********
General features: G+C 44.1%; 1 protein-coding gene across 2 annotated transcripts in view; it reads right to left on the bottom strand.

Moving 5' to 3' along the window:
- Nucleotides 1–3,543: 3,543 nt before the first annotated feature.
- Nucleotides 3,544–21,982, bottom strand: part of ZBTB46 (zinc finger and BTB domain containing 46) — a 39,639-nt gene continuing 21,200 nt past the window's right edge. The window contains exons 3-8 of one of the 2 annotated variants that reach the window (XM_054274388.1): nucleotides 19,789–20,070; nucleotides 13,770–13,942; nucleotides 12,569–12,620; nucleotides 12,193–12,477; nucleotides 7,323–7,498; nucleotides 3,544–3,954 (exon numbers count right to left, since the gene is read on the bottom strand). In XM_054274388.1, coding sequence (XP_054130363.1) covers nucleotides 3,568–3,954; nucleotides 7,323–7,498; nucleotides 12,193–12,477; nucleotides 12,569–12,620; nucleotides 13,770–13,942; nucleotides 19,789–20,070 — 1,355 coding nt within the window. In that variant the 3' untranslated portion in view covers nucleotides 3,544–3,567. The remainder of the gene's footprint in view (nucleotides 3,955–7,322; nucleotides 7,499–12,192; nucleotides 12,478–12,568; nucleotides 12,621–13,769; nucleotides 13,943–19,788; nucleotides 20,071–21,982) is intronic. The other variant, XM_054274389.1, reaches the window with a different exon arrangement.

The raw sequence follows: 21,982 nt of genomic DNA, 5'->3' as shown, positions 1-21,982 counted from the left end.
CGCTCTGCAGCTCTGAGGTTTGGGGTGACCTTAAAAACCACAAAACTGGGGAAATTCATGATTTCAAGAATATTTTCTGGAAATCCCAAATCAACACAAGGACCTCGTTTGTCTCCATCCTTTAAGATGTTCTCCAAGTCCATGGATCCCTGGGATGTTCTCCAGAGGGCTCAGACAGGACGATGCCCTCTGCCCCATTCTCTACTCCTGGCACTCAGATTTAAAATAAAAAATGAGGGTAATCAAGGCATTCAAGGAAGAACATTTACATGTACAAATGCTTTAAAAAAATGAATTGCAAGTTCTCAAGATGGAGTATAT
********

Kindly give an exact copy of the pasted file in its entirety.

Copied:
General features: G+C 44.1%; 1 protein-coding gene across 2 annotated transcripts in view; it reads right to left on the bottom strand.

Moving 5' to 3' along the window:
- Nucleotides 1–3,543: 3,543 nt before the first annotated feature.
- Nucleotides 3,544–21,982, bottom strand: part of ZBTB46 (zinc finger and BTB domain containing 46) — a 39,639-nt gene continuing 21,200 nt past the window's right edge. The window contains exons 3-8 of one of the 2 annotated variants that reach the window (XM_054274388.1): nucleotides 19,789–20,070; nucleotides 13,770–13,942; nucleotides 12,569–12,620; nucleotides 12,193–12,477; nucleotides 7,323–7,498; nucleotides 3,544–3,954 (exon numbers count right to left, since the gene is read on the bottom strand). In XM_054274388.1, coding sequence (XP_054130363.1) covers nucleotides 3,568–3,954; nucleotides 7,323–7,498; nucleotides 12,193–12,477; nucleotides 12,569–12,620; nucleotides 13,770–13,942; nucleotides 19,789–20,070 — 1,355 coding nt within the window. In that variant the 3' untranslated portion in view covers nucleotides 3,544–3,567. The remainder of the gene's footprint in view (nucleotides 3,955–7,322; nucleotides 7,499–12,192; nucleotides 12,478–12,568; nucleotides 12,621–13,769; nucleotides 13,943–19,788; nucleotides 20,071–21,982) is intronic. The other variant, XM_054274389.1, reaches the window with a different exon arrangement.

The raw sequence follows: 21,982 nt of genomic DNA, 5'->3' as shown, positions 1-21,982 counted from the left end.
CGCTCTGCAGCTCTGAGGTTTGGGGTGACCTTAAAAACCACAAAACTGGGGAAATTCATGATTTCAAGAATATTTTCTGGAAATCCCAAATCAACACAAGGACCTCGTTTGTCTCCATCCTTTAAGATGTTCTCCAAGTCCATGGATCCCTGGGATGTTCTCCAGAGGGCTCAGACAGGACGATGCCCTCTGCCCCATTCTCTACTCCTGGCACTCAGATTTAAAATAAAAAATGAGGGTAATCAAGGCATTCAAGGAAGAACATTTACATGTACAAATGCTTTAAAAAAATGAATTGCAAGTTCTCAAGATGGAGTATAT